20 December 2007

Habit of Charles IV

Fr. Schofield is shown this Jacobite relic.

It is a confraternity habit that once belonged to Charles Emmanuel IV of Sardinia (1751-1819), who after the death of his cousin, the Cardinal Duke of York, in 1807 was recognised by Jacobites as 'Charles IV'. By this time he had abdicated his Sardinian throne after the death in 1802 of his wife, the Venerable Marie-Clotilde of France (a sister of Louis XVI and now on the road to canonisation). Charles Emmanuel retired to Rome and actually died as a Jesuit novice at Sant'Andrea al Quirinale.

And from Jacobite Heritage:

For Charles Emanuel's baptism, Pope Benedict XIV sent the blessed swaddling clothes given only very rarely by the pope to the most important royal children.

Charles Emanuel was raised in a very religious - almost ascetic - household.
Charles Emanuel and his new wife met for the first time on September 6, 1775, when they renewed their marriage vows in the Chapel Royal at Les Echelles, Savoy. In spite of the political reasons for the union, the couple were well-matched; they shared a profound attachment to the Catholic faith. The fact that they were not blessed with children was treated by them as the will of God to which they should resign themselves. After seven years of married life, they chose to live together as brother and sister. [His wife would later be declared venerable by Pope Pius VII.]

Charles Emanuel was deeply troubled by the French Revolution whose effects were being felt throughout western Europe. In 1793 his brother-in-law King Louis XVI was executed. The following year his sister-in-law Queen Marie Antoinette met the same fate and the armies of the French Republic stormed into his father's dominions. Charles Emanuel took solace in his faith. In 1794 he became a member of the Third Order of Saint Dominic, taking the name Charles Emanuel of St. Hyacinth.

At the death of his father, King Victor Amadeus III of Sardinia, October 16, 1796, Charles Emanuel succeeded as King Charles Emanuel IV of Sardinia. It was a most difficult time to be a new monarch; Charles Emanuel referred to his throne as a "crown of thorns". After several years of fighting against the armies of the French Republic, his father had had to hand over to France the family's ancestral duchy of Savoy. The Sardinian state treasury was empty, the army was weakened and disorganised, and among the common people revolution was fomenting.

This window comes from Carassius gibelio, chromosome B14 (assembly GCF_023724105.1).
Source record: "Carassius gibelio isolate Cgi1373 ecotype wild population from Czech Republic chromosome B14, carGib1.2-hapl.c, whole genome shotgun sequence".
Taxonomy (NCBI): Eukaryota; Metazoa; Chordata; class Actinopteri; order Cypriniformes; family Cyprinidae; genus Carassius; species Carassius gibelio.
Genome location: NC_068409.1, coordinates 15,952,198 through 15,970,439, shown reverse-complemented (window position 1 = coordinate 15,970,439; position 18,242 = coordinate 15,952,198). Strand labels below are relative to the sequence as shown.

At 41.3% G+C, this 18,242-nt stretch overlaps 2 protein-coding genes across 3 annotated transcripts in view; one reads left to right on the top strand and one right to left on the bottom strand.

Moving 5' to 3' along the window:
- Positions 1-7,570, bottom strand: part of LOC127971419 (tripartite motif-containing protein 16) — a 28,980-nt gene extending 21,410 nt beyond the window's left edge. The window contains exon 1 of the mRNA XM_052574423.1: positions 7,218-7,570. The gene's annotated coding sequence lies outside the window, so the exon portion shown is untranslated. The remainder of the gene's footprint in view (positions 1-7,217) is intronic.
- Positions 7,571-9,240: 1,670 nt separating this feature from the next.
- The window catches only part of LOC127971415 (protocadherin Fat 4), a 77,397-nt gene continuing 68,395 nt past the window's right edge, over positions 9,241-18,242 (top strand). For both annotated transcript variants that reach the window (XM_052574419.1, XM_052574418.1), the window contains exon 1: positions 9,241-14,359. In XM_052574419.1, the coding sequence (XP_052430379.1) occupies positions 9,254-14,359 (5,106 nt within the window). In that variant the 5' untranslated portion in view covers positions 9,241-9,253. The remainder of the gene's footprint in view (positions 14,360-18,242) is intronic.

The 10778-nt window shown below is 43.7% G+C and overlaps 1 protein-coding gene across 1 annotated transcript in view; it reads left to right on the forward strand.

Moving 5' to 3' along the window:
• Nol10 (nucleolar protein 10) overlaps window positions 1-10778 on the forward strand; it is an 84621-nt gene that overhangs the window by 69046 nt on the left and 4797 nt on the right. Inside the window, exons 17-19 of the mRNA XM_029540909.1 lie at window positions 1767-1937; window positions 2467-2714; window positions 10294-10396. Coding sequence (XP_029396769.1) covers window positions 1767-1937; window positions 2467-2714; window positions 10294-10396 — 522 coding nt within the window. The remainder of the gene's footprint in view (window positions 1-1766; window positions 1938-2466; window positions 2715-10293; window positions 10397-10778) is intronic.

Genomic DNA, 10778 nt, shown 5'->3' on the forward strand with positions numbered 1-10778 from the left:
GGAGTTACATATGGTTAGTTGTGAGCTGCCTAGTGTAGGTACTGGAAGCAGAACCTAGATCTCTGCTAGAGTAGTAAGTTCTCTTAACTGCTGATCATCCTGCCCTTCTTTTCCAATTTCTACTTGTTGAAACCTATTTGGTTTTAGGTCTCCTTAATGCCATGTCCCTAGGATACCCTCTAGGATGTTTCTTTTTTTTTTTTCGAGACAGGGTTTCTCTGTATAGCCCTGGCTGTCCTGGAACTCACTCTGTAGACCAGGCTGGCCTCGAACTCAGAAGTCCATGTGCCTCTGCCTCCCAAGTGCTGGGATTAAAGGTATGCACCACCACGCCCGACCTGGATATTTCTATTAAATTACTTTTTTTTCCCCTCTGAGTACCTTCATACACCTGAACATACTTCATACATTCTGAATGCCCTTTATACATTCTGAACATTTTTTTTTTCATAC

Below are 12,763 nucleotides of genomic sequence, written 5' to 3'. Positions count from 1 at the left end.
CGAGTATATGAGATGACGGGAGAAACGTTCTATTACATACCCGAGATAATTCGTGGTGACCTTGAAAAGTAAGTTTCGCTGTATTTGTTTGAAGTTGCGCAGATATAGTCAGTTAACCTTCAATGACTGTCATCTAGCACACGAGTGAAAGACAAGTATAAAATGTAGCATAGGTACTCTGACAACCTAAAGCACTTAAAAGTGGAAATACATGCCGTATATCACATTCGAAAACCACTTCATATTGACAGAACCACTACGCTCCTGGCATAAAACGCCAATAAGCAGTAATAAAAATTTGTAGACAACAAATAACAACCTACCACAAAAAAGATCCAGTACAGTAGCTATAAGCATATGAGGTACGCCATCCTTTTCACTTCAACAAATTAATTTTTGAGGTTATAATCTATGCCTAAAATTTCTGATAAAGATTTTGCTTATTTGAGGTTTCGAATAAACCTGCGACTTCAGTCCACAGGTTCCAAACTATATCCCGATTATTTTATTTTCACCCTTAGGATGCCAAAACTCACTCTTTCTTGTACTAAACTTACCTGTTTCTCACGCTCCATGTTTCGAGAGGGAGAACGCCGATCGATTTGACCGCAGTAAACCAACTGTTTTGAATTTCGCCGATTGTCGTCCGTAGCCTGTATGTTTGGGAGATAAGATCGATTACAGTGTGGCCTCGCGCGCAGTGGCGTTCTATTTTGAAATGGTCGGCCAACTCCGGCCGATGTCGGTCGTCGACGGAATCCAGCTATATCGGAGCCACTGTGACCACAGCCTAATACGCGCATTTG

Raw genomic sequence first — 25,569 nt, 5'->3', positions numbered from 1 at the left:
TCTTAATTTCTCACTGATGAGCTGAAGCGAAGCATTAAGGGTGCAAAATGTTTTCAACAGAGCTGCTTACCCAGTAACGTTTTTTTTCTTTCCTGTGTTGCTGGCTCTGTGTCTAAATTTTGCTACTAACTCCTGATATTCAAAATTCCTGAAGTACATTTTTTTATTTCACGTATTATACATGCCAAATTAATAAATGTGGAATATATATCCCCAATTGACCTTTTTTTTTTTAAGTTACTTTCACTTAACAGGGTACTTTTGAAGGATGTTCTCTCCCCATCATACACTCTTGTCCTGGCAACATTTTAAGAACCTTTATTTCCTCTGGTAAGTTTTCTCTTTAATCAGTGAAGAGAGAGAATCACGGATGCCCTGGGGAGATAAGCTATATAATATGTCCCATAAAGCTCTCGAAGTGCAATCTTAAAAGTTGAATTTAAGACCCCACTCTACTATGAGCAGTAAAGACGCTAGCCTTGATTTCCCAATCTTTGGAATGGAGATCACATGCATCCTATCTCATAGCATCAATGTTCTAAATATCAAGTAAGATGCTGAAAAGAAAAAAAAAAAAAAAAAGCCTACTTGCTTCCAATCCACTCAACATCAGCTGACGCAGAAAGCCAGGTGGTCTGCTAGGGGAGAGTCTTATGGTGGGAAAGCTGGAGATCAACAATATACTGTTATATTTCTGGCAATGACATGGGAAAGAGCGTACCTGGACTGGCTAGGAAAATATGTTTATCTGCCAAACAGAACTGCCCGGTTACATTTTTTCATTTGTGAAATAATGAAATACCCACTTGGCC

For the next two years the new king suffered a series of humiliations from the French Republic. On January 22, 1797, French agents conspired with local Jacobins in Turin to attempt an assasination of Charles Emanuel in the cathedral of Turin. A second assasination attempt in July 1797 at Stupinigi also failed. Finally, on December 6, 1798, the occupying French forces forced Charles Emanuel to abdicate all his remaining territories on the Italian mainland; he retained his sovereignty only over the island of Sardinia.
At the death of the Cardinal called Duke of York, July 13, 1807, Charles Emanuel succeeded to all of his British rights as lineal heir of King Charles I; he himself was the great-great-grandson of Henrietta Anne, youngest daughter of King Charles I. Charles Emanuel's hereditary rights were confirmed by the will of the Cardinal called Duke of York. Charles Emanuel was henceforward recognised by the Jacobites as "King Charles IV".

Throughout his life Charles Emanuel had taken a great deal of interest in the restoration of the Society of Jesus (the Jesuits) which had been suppressed in 1773. From 1806 until 1811 Charles Emanuel maintained a friendship with Saint Joseph Pignatelli, the Jesuit superior in Naples. The Society of Jesus was restored in 1814; six months later on February 11, 1815, at the age of sixty-four, Charles Emanuel entered the Jesuit novitiate at Rome. He took simple vows, but was never ordained priest. He lived with his confessor, doctor, chamberlain, and several others in his own apartments in the Jesuit novitiate next to the Chiesa di Sant' Andrea al Quirinale in Rome. He died there, October 6, 1819, when he was succeeded in his British rights by his brother Victor Emanuel. His remains lie in the Chiesa di Sant' Andrea al Quirinale. There is a monument to his memory in the Basilica di Superga.